Potentially inappropriate prescribing in older patients admitted to psychiatric hospital.Int J Geriatr Psychiatry. 2016 Feb; 31(2):137-45.IJ
The objectives of this study are to determine the prevalence of potentially inappropriate prescribing including potentially inappropriate medications (PIMs) and potential prescription omissions (PPOs) and to assess related risk factors in older people with major psychiatric illness.
This was a cross-sectional study of older patients hospitalized in a psychiatric hospital (n = 164; mean age 74.9 ± 7.3 years; 62% female). The primary endpoint was the prevalence of participants receiving PIMs and PPOs, which was assessed by using the Beers criteria 2012 and the screening tool of older person's potentially inappropriate prescriptions (STOPP) and screening tool of alert doctors to the right treatment (START) criteria. Univariate and multivariate logistic regression was used to assess significant risk factors for PIMs in this population.
A total of 1269 drugs were prescribed to included patients (range: 0-19 drugs/day). PIMs were identified in 47% and 79% of participants, based on the Beers 2012 and STOPP criteria, respectively. Most PIMs (70%) concerned psychotropic drugs. The STOPP criteria identified more PIMs (331) than the Beers criteria 2012 (199). According to the START criteria, 59% of participants had PPOs. The number of prescribed medications was significantly associated with the occurrence of PIMs according to the Beers 2012 [OR 1.2 (95% CI 1.1-1.3)] and STOPP [OR 1.5 (95% CI 1.3-1.8)] criteria.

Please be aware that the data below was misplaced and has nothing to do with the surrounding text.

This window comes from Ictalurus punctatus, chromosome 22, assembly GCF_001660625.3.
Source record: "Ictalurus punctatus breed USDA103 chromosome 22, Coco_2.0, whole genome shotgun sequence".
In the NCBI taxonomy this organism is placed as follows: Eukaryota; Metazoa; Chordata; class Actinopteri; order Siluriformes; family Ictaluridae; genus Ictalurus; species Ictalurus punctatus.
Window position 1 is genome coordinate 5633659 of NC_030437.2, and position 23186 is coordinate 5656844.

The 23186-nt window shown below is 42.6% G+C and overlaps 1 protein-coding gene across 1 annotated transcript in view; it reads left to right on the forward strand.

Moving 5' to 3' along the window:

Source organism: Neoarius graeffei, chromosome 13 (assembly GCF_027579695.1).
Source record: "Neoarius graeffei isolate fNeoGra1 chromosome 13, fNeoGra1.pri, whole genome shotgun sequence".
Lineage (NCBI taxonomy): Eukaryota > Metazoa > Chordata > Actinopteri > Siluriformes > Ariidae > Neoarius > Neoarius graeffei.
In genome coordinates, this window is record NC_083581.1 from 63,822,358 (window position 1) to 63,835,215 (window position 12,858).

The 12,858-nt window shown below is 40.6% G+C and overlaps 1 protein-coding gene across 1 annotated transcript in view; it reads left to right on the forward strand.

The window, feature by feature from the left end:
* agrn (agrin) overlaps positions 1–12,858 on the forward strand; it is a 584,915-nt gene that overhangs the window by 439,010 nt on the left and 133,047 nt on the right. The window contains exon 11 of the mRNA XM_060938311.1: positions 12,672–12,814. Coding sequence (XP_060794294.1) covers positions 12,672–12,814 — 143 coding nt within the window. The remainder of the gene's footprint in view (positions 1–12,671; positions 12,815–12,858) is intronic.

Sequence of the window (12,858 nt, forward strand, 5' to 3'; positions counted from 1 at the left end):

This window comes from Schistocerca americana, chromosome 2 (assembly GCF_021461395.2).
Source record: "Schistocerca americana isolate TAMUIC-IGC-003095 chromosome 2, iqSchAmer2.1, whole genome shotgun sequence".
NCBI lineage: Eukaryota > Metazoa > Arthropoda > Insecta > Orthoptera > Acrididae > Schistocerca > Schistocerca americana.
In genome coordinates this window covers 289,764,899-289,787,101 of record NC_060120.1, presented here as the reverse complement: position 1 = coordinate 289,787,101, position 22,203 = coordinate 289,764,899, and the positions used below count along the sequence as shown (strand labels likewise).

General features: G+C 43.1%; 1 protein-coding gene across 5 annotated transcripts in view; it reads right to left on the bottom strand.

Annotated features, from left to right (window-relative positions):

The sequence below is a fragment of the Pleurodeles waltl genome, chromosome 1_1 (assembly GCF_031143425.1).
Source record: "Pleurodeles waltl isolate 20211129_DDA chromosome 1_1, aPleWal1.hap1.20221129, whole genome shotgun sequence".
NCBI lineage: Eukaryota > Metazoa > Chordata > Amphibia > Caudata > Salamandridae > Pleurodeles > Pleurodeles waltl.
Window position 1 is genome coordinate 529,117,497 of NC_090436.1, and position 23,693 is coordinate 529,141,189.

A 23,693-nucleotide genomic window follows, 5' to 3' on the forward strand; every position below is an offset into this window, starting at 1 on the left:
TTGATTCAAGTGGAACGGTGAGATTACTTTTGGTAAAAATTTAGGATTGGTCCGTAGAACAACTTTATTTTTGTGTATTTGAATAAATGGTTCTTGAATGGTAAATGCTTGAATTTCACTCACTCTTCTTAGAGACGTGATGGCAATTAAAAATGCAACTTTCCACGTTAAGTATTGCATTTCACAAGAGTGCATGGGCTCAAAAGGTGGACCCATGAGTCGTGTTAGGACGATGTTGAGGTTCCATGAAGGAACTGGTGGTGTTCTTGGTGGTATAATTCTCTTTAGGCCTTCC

Potentially inappropriate prescribing, as identified by the Beers and STOPP/START criteria, is highly prevalent among older patients hospitalized with major psychiatric illness. However, the focus on psychotropic drugs prescription without taking into account the benefit of these drugs to individual patients may limit the application of the Beers and STOPP criteria in psychiatric hospitals.